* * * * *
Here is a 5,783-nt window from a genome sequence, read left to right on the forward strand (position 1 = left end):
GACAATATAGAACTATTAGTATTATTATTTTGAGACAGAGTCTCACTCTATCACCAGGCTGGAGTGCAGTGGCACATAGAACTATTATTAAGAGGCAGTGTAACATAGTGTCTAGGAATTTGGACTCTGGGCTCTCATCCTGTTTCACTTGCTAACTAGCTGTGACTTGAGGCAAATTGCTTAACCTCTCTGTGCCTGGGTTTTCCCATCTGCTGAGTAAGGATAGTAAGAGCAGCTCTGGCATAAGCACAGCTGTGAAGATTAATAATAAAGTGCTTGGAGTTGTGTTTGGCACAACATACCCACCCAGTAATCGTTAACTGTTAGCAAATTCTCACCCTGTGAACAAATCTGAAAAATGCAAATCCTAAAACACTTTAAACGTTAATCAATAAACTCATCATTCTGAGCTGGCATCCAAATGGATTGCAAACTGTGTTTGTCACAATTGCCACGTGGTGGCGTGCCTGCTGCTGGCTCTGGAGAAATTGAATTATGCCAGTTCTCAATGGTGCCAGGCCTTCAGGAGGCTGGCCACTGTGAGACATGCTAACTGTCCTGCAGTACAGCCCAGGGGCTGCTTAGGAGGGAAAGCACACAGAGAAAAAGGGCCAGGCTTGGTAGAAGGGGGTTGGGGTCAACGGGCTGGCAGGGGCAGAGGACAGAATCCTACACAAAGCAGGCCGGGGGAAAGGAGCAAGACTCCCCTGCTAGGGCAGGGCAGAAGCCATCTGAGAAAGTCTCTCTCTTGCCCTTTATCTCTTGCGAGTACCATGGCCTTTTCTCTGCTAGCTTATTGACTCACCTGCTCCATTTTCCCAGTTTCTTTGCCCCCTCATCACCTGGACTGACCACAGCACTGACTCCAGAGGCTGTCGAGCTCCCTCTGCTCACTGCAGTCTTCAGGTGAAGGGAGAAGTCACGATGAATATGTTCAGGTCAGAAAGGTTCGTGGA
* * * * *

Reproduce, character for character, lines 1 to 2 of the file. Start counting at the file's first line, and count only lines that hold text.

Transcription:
Here is a 5,783-nt window from a genome sequence, read left to right on the forward strand (position 1 = left end):
GACAATATAGAACTATTAGTATTATTATTTTGAGACAGAGTCTCACTCTATCACCAGGCTGGAGTGCAGTGGCACATAGAACTATTATTAAGAGGCAGTGTAACATAGTGTCTAGGAATTTGGACTCTGGGCTCTCATCCTGTTTCACTTGCTAACTAGCTGTGACTTGAGGCAAATTGCTTAACCTCTCTGTGCCTGGGTTTTCCCATCTGCTGAGTAAGGATAGTAAGAGCAGCTCTGGCATAAGCACAGCTGTGAAGATTAATAATAAAGTGCTTGGAGTTGTGTTTGGCACAACATACCCACCCAGTAATCGTTAACTGTTAGCAAATTCTCACCCTGTGAACAAATCTGAAAAATGCAAATCCTAAAACACTTTAAACGTTAATCAATAAACTCATCATTCTGAGCTGGCATCCAAATGGATTGCAAACTGTGTTTGTCACAATTGCCACGTGGTGGCGTGCCTGCTGCTGGCTCTGGAGAAATTGAATTATGCCAGTTCTCAATGGTGCCAGGCCTTCAGGAGGCTGGCCACTGTGAGACATGCTAACTGTCCTGCAGTACAGCCCAGGGGCTGCTTAGGAGGGAAAGCACACAGAGAAAAAGGGCCAGGCTTGGTAGAAGGGGGTTGGGGTCAACGGGCTGGCAGGGGCAGAGGACAGAATCCTACACAAAGCAGGCCGGGGGAAAGGAGCAAGACTCCCCTGCTAGGGCAGGGCAGAAGCCATCTGAGAAAGTCTCTCTCTTGCCCTTTATCTCTTGCGAGTACCATGGCCTTTTCTCTGCTAGCTTATTGACTCACCTGCTCCATTTTCCCAGTTTCTTTGCCCCCTCATCACCTGGACTGACCACAGCACTGACTCCAGAGGCTGTCGAGCTCCCTCTGCTCACTGCAGTCTTCAGGTGAAGGGAGAAGTCACGATGAATATGTTCAGGTCAGAAAGGTTCGTGGA